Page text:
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My parish has its scripture studies usually during the week which is frequented by the retired folks in the parish community. However, as I have a rotating day off during the week, today my day off fell during one of those scripture studies. The scriptural course is one that covers every book of the Bible in a synopsis format more or less picking out important bits or pieces within the text. The topic for today was Exodus and Numbers, as many readers here know, which is a great interest to me.

To be honest, I am a bit disappointed with the lack of catechesis during the study; more or less the study simply focused on the Exodus being a narrative account. It didn’t take into account really any theological or historical exegesis of the scripture. So, I sat there and watched the video, the priest came in for the discussion time; I remained silent. One gentleman finally brought up a particular passage in Numbers 14:18:

18 ‘The Lord is slow to anger,
and abounding in steadfast love,
forgiving iniquity and transgression,
but by no means clearing the guilty,
visiting the iniquity of the parents
upon the children
to the third and the fourth generation.’

The gentleman asked if we sin does God punish our children for our sins. Of course, some gave some decent answers such as our children’s future is affected by our actions in the present, but a good portion of the group took a more eschatological approach that our sins damned, in a manner of speaking, our children. At the point, I was just shaking my head and I finally said, “I think we have to examine Hebrews 10 in which the writer states the Jesus’ sacrifice is the once and for all sacrifice for our sins.”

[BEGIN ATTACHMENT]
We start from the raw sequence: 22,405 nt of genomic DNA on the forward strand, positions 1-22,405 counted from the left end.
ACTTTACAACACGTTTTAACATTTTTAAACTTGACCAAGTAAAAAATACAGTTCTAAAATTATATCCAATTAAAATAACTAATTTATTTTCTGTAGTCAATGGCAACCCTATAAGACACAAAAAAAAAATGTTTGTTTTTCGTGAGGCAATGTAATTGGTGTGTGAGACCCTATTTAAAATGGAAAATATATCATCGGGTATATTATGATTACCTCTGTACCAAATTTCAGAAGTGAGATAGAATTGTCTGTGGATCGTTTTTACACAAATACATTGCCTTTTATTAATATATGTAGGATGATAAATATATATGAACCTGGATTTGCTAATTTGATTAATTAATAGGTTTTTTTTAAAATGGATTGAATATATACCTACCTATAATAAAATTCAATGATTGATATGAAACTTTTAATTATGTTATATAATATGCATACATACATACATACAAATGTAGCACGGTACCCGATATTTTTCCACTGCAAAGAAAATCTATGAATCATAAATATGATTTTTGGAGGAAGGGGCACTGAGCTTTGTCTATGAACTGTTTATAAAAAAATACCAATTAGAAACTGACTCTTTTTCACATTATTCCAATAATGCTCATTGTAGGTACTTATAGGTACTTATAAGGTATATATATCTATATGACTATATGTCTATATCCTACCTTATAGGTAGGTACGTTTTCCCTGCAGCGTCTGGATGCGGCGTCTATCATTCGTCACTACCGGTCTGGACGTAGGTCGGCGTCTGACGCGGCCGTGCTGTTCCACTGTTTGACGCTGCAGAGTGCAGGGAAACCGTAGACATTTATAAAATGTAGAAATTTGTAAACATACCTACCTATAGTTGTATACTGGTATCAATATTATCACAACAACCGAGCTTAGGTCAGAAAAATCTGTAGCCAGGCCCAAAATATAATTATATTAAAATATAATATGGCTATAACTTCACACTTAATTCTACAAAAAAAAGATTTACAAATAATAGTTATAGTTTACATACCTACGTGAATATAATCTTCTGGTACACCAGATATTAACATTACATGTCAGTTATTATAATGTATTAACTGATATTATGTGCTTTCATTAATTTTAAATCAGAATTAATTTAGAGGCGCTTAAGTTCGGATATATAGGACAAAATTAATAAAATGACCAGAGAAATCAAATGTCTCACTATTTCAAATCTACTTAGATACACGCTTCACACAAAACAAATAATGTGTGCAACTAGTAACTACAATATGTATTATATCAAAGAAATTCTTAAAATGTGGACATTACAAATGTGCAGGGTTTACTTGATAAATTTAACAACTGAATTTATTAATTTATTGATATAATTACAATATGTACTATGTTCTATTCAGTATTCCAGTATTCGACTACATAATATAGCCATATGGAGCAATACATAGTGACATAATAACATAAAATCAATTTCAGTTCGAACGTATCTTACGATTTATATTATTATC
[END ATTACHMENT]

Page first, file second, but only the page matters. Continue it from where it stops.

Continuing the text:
12 But when Christ[e] had offered for all time a single sacrifice for sins, “he sat down at the right hand of God,” 13 and since then has been waiting “until his enemies would be made a footstool for his feet.” 14 For by a single offering he has perfected for all time those who are sanctified.
I was met with blank stares in which I interpreted as skeptical faces.

But since I had the floor at this point, I opened up about the philosophical aspects of Exodus Chapter 3 and the Cosmological arguments connection with the revelation of God’s name and entering the debate of Christianity within the societal interest such as those like Justin Martyr did with Greek philosophy.

After all of this, to make a long story short, a gentleman answered, “I have a far simpler faith than that.” In truth, I envied his sentiment, but at the same time, I knew for myself, as a relatively young man, the sentiment has not been a winning sentiment for my generation and younger for the faith.

I keep thinking to myself, “The faith of a child…The faith of a child…” I fear the secular has made such sentiments foolish to most. In the end, I eventually just said, “I start with the historical claim of the Resurrection and move backward.”